When Marie Garcia joined the Women’s Royal Naval Service she had no idea she would end up working on D-Day.
I volunteered for the Women’s Royal Naval Service when I turned 17.
I didn’t have to join up, but I had a dread of being packed off to the Land Army – I’m a city girl!
My formal education had finished at 13, because of the Blitz, which was a scary and unsettling time.
I’d become a switchboard operator a few years later, and I loved the idea of joining the Wrens.
When they found out what I’d been trained to do by the General Post Office, they pounced on it.
This was February 1944; they clearly had D-Day in mind, and a switchboard operator was a very useful asset for them.
After my two-week probationary period I formally became a Wren and was posted immediately to Portsmouth, which by that time was officially designated SHAEF: Supreme Headquarters Allied Expeditionary Force.
I was to report for duty in Fort Southwick, a mass of tunnels dug into the cliffs earlier in the war and, by then, used as the communications ‘nerve centre’ in the build-up to the invasion of mainland Europe.
My shift was 48 hours on duty (there were bunk rooms down there), then 24 hours off. I was on the main switchboard, which was continuously busy.
The fort was spartan – it was very basic, but about a dozen of us Wrens were lucky enough to be quartered when above ground in the most beautiful country house just outside Fareham, with a walled garden and an orchard – where I tasted my first ever nectarine! It was a very different world to bombed-out south London.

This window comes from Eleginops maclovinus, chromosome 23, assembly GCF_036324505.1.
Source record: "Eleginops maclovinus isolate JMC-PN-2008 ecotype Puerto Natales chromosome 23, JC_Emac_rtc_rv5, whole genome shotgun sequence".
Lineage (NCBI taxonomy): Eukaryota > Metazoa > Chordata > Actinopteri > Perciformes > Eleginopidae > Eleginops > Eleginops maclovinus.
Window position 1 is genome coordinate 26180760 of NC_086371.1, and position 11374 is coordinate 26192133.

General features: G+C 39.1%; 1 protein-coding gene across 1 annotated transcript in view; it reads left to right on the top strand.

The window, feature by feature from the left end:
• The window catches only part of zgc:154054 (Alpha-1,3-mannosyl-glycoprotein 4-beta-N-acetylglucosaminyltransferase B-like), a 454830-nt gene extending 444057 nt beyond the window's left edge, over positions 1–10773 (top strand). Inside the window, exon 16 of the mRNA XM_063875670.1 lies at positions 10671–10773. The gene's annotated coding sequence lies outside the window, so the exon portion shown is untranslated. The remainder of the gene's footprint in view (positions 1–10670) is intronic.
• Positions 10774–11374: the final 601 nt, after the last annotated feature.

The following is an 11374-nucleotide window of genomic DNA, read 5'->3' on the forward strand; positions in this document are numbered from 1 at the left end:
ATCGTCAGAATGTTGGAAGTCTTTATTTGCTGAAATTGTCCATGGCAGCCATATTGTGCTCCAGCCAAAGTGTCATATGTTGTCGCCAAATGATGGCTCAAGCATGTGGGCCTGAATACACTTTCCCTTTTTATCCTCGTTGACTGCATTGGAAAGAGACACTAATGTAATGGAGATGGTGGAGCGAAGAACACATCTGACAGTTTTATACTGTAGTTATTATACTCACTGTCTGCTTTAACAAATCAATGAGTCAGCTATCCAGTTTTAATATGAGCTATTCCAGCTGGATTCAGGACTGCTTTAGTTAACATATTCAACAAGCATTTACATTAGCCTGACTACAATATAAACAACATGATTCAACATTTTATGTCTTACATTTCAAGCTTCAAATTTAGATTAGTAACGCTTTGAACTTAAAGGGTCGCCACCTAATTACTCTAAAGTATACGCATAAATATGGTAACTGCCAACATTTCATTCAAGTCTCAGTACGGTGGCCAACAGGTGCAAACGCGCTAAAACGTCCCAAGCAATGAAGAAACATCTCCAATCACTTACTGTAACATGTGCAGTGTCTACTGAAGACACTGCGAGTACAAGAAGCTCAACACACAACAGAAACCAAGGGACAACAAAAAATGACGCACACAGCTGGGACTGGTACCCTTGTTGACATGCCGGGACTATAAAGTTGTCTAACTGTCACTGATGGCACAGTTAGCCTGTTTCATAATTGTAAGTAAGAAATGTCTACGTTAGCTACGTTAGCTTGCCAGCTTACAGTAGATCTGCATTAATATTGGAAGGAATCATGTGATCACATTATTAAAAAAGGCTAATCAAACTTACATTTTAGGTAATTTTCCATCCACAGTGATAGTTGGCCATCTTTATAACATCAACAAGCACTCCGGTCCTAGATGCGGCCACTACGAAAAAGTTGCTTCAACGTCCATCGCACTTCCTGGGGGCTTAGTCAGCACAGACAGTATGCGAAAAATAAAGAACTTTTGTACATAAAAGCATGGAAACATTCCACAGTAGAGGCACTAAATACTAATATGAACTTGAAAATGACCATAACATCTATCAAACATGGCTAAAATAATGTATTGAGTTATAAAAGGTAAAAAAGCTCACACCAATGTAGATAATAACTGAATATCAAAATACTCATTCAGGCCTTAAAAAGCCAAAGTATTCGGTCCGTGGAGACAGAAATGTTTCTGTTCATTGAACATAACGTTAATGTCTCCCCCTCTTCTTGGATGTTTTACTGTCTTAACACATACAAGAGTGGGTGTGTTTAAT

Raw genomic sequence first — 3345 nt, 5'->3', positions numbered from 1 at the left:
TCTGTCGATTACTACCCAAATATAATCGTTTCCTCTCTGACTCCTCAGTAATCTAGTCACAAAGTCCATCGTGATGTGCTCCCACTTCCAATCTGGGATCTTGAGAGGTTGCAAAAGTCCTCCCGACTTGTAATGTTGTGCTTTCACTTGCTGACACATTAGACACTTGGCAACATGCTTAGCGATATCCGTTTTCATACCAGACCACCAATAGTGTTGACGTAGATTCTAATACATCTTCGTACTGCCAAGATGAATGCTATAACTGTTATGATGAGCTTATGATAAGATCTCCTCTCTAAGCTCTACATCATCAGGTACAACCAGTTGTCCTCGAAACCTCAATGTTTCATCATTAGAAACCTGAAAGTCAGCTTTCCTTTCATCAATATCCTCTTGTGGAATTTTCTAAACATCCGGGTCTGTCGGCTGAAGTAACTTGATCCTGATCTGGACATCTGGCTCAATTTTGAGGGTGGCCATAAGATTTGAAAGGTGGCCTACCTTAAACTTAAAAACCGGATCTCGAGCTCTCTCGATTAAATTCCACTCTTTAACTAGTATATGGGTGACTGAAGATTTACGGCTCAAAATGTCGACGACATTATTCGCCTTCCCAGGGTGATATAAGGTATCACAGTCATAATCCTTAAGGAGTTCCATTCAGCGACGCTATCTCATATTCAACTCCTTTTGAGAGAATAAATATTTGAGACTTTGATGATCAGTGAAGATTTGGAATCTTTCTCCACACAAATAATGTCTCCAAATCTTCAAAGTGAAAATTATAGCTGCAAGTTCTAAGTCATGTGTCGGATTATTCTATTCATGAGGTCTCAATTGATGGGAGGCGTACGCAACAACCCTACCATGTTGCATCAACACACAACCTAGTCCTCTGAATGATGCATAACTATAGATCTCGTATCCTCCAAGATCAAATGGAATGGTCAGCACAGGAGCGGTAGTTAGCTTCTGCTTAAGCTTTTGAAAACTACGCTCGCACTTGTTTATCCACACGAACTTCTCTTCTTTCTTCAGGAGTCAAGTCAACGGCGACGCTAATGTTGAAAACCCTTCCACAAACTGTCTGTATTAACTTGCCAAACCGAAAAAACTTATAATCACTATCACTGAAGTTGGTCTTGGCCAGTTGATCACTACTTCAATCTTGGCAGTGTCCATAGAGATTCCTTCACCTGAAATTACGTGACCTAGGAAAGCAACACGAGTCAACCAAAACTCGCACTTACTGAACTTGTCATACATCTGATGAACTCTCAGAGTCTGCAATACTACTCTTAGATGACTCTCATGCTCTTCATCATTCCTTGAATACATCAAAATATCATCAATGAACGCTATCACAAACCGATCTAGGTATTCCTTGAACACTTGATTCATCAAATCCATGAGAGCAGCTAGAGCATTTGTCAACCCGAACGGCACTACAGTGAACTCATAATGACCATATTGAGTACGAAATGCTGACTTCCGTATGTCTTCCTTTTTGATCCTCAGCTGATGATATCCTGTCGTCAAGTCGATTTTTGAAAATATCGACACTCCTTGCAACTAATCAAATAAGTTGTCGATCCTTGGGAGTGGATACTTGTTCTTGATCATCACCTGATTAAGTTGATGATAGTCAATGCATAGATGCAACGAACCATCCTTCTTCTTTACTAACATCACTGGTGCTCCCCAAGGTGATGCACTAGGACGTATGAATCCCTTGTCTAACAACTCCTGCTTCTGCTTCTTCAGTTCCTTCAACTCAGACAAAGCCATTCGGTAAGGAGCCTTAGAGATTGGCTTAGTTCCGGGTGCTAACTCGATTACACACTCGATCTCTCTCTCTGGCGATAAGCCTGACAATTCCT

The dockyard was positively buzzing. Just before D-Day, of course, there was a whole armada out there. We knew something was happening, something major, but I can’t remember if we were ever given any details. So it was just one of those things that I happened to be on duty on D-Day itself.
Previously, I had been summoned for special training on a new piece of equipment, a VHF set (the letters stood for Very High Frequency). It was a one-way system: you’d throw a switch and pass a message; when you’d finished, the recipient could do the same and pass a message back to you.
On 6 June, using my VHF set, I was told – or perhaps I just realised – that I was putting messages directly through to the commanders on the French beaches.
I threw the switch and relayed the first one… and when they threw theirs, and relayed their messages, I heard loud, sustained gunfire. I could hear it very clearly, and I was terrified. It brought it home to me that this was a war, and men were dying. I’d known we were fighting, of course, but you were suddenly aware of the awful horror of it.
To begin with, the newspapers were very cautious, because we had sustained such terrible losses. But once there was a foothold, and we managed to get into France a little more, then the tone became more optimistic. I was 17, and although I knew I’d witnessed something big, I had no idea it would be so historic.
The fort was mixed services, including ATS and WAAF girls (Auxiliary Territorial Service and Women's Auxiliary Air Force). They had to march every day – that was all part of their routine – whereas us Wrens didn’t, so our marching wasn’t a patch on theirs!
Since being demobbed, and for quite a few years afterwards, I marched at the Cenotaph. I’m too old for that now, but I’m honoured to be able to lay the wreath at Kingston-upon-Thames.
And sometimes my mind does go back to Fort Southwick, and I remember thinking that when I heard the gunfire, I was a minute part of that momentous day, which still gives me a feeling of immense pride.